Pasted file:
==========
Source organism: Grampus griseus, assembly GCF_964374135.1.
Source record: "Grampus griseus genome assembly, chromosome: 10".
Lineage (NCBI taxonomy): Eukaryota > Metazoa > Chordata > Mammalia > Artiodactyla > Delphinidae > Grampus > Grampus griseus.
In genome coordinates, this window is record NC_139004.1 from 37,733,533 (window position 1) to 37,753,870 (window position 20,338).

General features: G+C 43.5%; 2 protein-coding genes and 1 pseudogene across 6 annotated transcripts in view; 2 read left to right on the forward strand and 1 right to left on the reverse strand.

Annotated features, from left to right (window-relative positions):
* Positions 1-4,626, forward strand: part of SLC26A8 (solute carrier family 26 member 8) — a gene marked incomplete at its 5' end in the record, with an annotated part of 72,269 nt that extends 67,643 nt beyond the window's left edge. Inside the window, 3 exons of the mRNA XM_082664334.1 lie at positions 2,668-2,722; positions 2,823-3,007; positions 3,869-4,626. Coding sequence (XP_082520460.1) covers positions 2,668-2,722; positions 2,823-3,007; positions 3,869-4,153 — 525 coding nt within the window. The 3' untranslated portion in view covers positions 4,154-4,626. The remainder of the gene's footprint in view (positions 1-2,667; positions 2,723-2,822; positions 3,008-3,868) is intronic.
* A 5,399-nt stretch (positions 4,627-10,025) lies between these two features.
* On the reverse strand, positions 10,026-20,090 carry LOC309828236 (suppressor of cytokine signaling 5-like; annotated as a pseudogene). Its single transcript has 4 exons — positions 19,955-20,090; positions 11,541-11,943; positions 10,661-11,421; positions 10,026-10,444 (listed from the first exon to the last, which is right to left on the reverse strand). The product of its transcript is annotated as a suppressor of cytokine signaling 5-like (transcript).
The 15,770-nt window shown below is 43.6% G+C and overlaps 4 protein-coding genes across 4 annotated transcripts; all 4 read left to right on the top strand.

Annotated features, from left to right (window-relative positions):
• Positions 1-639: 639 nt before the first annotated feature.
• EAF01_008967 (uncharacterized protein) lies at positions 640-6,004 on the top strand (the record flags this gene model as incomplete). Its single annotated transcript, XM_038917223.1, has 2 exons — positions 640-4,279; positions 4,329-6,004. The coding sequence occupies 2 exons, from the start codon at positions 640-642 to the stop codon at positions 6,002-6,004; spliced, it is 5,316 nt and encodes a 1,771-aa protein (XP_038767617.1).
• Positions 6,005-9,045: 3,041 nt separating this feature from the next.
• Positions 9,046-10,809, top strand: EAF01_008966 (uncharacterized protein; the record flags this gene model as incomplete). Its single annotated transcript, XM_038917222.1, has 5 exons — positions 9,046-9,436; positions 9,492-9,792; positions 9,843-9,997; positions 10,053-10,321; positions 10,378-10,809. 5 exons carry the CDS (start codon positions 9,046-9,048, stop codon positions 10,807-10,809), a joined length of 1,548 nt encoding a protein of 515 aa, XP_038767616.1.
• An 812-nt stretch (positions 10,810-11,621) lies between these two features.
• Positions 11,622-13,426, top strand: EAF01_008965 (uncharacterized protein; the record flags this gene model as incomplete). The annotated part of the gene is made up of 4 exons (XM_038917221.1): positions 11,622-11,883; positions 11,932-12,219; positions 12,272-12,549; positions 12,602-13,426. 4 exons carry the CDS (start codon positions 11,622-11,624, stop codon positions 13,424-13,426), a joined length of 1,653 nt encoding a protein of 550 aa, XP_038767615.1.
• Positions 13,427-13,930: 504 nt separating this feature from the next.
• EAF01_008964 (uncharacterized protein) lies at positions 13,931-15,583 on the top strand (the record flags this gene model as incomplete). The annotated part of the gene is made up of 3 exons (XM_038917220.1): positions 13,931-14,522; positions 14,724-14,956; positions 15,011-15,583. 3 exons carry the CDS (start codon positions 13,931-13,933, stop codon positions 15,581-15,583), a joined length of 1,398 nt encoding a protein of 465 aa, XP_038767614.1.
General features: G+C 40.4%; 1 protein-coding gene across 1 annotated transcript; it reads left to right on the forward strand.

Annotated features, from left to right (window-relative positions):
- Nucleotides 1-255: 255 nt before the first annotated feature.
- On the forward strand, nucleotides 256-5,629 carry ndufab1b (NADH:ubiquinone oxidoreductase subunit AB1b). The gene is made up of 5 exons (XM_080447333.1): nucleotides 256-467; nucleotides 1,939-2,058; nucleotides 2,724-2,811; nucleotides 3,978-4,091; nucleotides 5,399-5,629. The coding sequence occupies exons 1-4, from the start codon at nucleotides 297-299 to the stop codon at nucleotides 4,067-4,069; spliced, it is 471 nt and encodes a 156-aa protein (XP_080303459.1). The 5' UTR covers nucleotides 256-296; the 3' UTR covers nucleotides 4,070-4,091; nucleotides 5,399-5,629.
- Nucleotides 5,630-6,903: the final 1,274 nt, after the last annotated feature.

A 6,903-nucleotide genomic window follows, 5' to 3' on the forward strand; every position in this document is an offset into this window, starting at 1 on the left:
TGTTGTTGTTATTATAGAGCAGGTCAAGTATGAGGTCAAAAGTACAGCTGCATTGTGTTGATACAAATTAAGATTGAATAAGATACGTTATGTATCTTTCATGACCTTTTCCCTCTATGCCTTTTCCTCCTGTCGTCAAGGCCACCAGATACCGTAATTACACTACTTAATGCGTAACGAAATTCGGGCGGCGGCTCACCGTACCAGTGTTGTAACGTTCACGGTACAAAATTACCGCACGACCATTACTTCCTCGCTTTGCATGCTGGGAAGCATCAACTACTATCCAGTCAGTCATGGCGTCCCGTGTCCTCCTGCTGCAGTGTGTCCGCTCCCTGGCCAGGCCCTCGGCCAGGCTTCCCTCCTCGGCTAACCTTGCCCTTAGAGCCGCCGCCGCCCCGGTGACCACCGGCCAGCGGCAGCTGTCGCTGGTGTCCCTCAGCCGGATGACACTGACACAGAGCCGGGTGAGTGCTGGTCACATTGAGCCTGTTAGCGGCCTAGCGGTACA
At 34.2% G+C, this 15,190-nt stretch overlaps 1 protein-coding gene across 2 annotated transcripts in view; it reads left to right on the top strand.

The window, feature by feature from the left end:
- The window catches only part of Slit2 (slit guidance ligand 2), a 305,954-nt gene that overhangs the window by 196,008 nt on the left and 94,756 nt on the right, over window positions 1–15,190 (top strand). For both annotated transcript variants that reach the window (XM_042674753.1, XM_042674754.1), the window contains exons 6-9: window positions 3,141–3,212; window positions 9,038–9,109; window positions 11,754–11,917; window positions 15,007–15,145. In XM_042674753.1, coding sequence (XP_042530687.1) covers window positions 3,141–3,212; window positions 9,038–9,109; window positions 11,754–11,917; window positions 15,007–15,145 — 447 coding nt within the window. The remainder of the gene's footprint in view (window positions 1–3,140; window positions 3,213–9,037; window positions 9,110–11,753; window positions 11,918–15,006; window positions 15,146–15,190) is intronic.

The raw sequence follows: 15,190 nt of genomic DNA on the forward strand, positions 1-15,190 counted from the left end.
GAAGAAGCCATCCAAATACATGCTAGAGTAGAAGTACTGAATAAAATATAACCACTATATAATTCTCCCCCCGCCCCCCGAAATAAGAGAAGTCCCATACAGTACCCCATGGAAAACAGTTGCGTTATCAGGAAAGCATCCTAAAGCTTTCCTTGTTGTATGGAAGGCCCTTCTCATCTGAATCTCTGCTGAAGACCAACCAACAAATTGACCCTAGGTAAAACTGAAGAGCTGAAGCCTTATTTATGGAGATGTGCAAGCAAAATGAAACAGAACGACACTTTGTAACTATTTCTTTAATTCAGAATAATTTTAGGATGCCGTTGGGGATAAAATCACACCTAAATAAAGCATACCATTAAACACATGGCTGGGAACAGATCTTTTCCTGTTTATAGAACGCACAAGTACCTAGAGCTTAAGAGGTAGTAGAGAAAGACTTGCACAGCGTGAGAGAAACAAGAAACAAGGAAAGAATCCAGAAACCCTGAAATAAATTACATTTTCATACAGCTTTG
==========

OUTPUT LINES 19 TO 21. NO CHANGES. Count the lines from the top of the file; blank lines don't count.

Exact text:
• EAF01_008964 (uncharacterized protein) lies at positions 13,931-15,583 on the top strand (the record flags this gene model as incomplete). The annotated part of the gene is made up of 3 exons (XM_038917220.1): positions 13,931-14,522; positions 14,724-14,956; positions 15,011-15,583. 3 exons carry the CDS (start codon positions 13,931-13,933, stop codon positions 15,581-15,583), a joined length of 1,398 nt encoding a protein of 465 aa, XP_038767614.1.
General features: G+C 40.4%; 1 protein-coding gene across 1 annotated transcript; it reads left to right on the forward strand.

Annotated features, from left to right (window-relative positions):